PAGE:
Dingding Hu

If you think your contraception is making you anxious or depressed, you’re not imagining things. Evolutionary psychologist Sarah E. Hill explains what happens to your brain on birth control.

Most women know at least one or two other women who have had a bad reaction to the pill. In fact, the question that many of us have about the pill: “Why does the pill make me crazy?”

Before I get into what the research says about all this, let me just address the elephant in the room — the whole thing about women’s sex hormones influencing mood. Which they do. This might be the world’s oldest cliché about women, but that doesn’t make it any less true. Women’s sex hormones influence women’s moods. Men’s sex hormones affect men’s moods. It would be impossible for them not to.

Back to the question. To start with, all of us feel a little crazy sometimes. Life is hard and can make anyone feel anxious and overwhelmed at times. For some women, being on the pill can magnify these feelings, leading to anxiety disorders and depression. But if these things happen to you, it doesn’t mean you’re crazy; it just means you’re on the wrong pill.

Mood-related issues like anxiety and depression are super-common among women on the pill. Almost half of all women who go on the pill stop using it within the first year because of intolerable side effects, and the one most frequently cited is unpleasant changes in mood. Sometimes it’s intolerable anxiety; other times, it’s intolerable depression; or maybe both simultaneously. And even though some women’s doctors may tell them that those mood changes aren’t real or important, a growing body of research suggests otherwise.

The Scandinavian nation of Denmark is home to a number of nationwide registers, collections of data from its citizens on different health and social issues. Because all Danish citizens have a unique personal identification number, researchers have been able to link individual people’s data across different registers, giving them access to tons of information about patterns of health and social behavior in a whole population.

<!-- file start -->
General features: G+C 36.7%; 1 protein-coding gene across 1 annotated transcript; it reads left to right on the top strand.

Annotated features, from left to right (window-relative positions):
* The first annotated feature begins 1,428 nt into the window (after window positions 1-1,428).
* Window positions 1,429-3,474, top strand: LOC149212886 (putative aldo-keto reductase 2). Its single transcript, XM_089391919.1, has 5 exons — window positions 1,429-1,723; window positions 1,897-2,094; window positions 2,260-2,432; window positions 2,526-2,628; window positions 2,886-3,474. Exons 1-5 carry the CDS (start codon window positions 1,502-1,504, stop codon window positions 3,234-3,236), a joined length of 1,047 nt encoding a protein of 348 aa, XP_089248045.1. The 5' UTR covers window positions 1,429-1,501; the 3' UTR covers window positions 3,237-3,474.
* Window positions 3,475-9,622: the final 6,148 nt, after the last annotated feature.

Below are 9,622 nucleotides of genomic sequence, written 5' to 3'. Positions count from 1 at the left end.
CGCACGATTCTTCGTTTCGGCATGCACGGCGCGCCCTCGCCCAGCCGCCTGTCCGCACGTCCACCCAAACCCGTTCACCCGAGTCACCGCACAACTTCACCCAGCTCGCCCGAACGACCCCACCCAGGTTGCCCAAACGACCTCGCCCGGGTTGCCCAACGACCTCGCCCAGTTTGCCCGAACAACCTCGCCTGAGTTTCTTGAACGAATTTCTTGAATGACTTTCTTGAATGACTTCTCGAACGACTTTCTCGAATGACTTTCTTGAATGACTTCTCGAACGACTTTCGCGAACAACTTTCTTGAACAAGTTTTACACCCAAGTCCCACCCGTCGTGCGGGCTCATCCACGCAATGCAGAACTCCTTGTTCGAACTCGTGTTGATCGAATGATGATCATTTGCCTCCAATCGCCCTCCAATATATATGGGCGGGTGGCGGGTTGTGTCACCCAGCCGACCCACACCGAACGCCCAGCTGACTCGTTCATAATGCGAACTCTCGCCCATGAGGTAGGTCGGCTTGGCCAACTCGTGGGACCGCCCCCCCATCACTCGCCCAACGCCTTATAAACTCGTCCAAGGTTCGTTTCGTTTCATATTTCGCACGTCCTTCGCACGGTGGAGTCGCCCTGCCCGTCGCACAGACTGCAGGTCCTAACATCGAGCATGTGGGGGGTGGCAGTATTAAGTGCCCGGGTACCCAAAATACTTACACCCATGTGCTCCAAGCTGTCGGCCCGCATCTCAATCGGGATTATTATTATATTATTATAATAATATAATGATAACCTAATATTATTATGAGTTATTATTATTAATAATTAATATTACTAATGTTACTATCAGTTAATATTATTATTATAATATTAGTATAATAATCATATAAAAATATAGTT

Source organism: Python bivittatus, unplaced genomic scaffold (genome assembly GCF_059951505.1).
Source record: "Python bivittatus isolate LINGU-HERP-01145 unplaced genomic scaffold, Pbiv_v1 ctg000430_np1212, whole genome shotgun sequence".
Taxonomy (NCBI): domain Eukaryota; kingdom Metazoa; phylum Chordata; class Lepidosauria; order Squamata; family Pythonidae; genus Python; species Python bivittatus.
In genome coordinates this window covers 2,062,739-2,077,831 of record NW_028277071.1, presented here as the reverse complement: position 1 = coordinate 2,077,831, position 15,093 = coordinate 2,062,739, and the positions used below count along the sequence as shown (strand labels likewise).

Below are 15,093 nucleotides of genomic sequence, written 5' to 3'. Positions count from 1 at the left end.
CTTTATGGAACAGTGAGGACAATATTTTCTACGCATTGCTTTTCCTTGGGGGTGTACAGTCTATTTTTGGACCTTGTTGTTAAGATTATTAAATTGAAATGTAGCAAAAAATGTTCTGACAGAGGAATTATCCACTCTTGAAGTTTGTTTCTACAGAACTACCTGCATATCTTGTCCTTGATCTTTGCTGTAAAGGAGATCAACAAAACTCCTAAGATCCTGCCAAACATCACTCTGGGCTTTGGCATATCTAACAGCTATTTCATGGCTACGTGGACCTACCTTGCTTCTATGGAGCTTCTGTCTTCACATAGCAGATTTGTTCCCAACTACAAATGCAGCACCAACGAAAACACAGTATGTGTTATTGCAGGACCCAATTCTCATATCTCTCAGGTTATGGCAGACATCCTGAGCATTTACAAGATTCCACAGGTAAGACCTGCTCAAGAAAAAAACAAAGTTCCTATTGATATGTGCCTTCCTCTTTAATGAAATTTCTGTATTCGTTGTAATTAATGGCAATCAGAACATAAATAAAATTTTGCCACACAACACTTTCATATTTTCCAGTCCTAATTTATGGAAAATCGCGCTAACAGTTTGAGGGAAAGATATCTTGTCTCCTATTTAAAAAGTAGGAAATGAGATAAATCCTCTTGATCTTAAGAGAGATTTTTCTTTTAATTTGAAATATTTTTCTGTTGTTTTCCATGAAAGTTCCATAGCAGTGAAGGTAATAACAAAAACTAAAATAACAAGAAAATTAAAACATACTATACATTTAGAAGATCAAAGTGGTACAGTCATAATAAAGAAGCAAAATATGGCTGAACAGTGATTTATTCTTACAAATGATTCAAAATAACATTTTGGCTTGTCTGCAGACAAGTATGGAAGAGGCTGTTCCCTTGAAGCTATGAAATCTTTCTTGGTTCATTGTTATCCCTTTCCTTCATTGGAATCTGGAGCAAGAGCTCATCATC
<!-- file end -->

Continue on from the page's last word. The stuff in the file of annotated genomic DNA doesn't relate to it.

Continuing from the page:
From these registers, we’ve learned valuable lessons about the powerful effects that the birth control pill can have on mood. In the first of these studies, the researchers looked at the records of all the healthy, nondepressed women living in Denmark between the ages of 15 and 34. They then followed the prescription and mental health records of these women (more than a million of them) for 14 years to see whether going on hormonal contraceptives influenced the likelihood of later being diagnosed with depression or being prescribed antidepressants.

The researchers found that women on hormonal contraceptives were 50 percent more likely to be diagnosed with depression six months later, compared with women who were not prescribed hormonal contraceptives during this time. They also found the women on hormonal contraceptives were 40 percent more likely to be prescribed an antidepressant than were women who weren’t prescribed hormonal contraceptives during this time. The results of this study, as well as others, suggest the pill can increase some women’s risk of depression. This seemed particularly true for non-oral products (such as a patch, vaginal ring or hormonal IUD) and for young women (ages 15 to 19), whose brains are not yet done developing and may be more prone to the influence of hormonal signaling.

As a scientist, I’m obliged to point out we don’t know for sure that the pills caused this increase. Correlation doesn’t equal causation. It’s possible the researchers found pill taking and depression to be related because they were each related to some other third variable. For instance, women who seek medical interventions to prevent pregnancy might be more likely to seek medical interventions for depression. Or, getting into a new sexual relationship (which can prompt a pill prescription) could be what’s increasing women’s depression risk.

However, the researchers statistically tested for the influence of a number of third variables, and each of these tests found that hormonal contraceptives predicted depression risk even after statistically controlling for these third variables. Even though this wasn’t a double-blind, placebo-controlled experiment, the researchers took great care with their study design and data analysis and the results were published in the New England Journal of Medicine, the top medical journal in the US.